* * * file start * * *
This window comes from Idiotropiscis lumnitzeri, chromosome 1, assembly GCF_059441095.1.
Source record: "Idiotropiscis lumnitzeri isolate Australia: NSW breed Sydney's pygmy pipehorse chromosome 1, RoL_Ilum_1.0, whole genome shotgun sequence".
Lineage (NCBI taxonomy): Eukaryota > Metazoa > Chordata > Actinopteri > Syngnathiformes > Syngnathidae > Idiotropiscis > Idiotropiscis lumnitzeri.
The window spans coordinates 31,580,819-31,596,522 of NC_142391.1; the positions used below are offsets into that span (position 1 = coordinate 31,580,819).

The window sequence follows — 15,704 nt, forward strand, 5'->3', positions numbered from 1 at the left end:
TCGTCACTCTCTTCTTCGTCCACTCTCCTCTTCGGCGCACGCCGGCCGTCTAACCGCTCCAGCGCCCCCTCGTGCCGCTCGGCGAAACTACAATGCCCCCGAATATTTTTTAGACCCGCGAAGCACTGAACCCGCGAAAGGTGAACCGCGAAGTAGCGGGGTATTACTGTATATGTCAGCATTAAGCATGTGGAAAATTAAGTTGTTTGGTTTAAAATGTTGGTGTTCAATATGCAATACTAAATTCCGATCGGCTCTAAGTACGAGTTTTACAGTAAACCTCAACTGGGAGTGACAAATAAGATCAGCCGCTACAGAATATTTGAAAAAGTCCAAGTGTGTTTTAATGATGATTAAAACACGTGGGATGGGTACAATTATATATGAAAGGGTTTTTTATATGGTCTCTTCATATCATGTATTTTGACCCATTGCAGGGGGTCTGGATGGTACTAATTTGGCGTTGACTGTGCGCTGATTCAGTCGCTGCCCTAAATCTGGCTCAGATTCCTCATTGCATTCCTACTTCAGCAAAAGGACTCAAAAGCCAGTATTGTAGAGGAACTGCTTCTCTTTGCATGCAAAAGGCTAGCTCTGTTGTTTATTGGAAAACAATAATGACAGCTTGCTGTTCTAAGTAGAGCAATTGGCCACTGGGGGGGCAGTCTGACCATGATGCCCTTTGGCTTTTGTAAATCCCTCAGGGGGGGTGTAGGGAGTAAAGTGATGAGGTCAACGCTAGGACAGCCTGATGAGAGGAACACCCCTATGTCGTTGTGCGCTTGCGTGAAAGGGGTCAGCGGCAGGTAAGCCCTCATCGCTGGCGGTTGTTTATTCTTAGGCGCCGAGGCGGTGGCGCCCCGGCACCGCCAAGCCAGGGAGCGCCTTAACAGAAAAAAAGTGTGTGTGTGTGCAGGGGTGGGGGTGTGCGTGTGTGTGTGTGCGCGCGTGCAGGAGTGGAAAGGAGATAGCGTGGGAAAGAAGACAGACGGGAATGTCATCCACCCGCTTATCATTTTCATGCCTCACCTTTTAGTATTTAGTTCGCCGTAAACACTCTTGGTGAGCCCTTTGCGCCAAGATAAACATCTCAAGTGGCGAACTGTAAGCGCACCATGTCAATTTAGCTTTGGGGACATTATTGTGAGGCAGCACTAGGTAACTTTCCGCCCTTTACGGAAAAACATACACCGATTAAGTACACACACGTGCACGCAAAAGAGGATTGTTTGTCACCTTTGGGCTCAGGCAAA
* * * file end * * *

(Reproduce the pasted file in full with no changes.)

This window comes from Idiotropiscis lumnitzeri, chromosome 1, assembly GCF_059441095.1.
Source record: "Idiotropiscis lumnitzeri isolate Australia: NSW breed Sydney's pygmy pipehorse chromosome 1, RoL_Ilum_1.0, whole genome shotgun sequence".
Lineage (NCBI taxonomy): Eukaryota > Metazoa > Chordata > Actinopteri > Syngnathiformes > Syngnathidae > Idiotropiscis > Idiotropiscis lumnitzeri.
The window spans coordinates 31,580,819-31,596,522 of NC_142391.1; the positions used below are offsets into that span (position 1 = coordinate 31,580,819).

The window sequence follows — 15,704 nt, forward strand, 5'->3', positions numbered from 1 at the left end:
TCGTCACTCTCTTCTTCGTCCACTCTCCTCTTCGGCGCACGCCGGCCGTCTAACCGCTCCAGCGCCCCCTCGTGCCGCTCGGCGAAACTACAATGCCCCCGAATATTTTTTAGACCCGCGAAGCACTGAACCCGCGAAAGGTGAACCGCGAAGTAGCGGGGTATTACTGTATATGTCAGCATTAAGCATGTGGAAAATTAAGTTGTTTGGTTTAAAATGTTGGTGTTCAATATGCAATACTAAATTCCGATCGGCTCTAAGTACGAGTTTTACAGTAAACCTCAACTGGGAGTGACAAATAAGATCAGCCGCTACAGAATATTTGAAAAAGTCCAAGTGTGTTTTAATGATGATTAAAACACGTGGGATGGGTACAATTATATATGAAAGGGTTTTTTATATGGTCTCTTCATATCATGTATTTTGACCCATTGCAGGGGGTCTGGATGGTACTAATTTGGCGTTGACTGTGCGCTGATTCAGTCGCTGCCCTAAATCTGGCTCAGATTCCTCATTGCATTCCTACTTCAGCAAAAGGACTCAAAAGCCAGTATTGTAGAGGAACTGCTTCTCTTTGCATGCAAAAGGCTAGCTCTGTTGTTTATTGGAAAACAATAATGACAGCTTGCTGTTCTAAGTAGAGCAATTGGCCACTGGGGGGGCAGTCTGACCATGATGCCCTTTGGCTTTTGTAAATCCCTCAGGGGGGGTGTAGGGAGTAAAGTGATGAGGTCAACGCTAGGACAGCCTGATGAGAGGAACACCCCTATGTCGTTGTGCGCTTGCGTGAAAGGGGTCAGCGGCAGGTAAGCCCTCATCGCTGGCGGTTGTTTATTCTTAGGCGCCGAGGCGGTGGCGCCCCGGCACCGCCAAGCCAGGGAGCGCCTTAACAGAAAAAAAGTGTGTGTGTGTGCAGGGGTGGGGGTGTGCGTGTGTGTGTGTGCGCGCGTGCAGGAGTGGAAAGGAGATAGCGTGGGAAAGAAGACAGACGGGAATGTCATCCACCCGCTTATCATTTTCATGCCTCACCTTTTAGTATTTAGTTCGCCGTAAACACTCTTGGTGAGCCCTTTGCGCCAAGATAAACATCTCAAGTGGCGAACTGTAAGCGCACCATGTCAATTTAGCTTTGGGGACATTATTGTGAGGCAGCACTAGGTAACTTTCCGCCCTTTACGGAAAAACATACACCGATTAAGTACACACACGTGCACGCAAAAGAGGATTGTTTGTCACCTTTGGGCTCAGGCAAA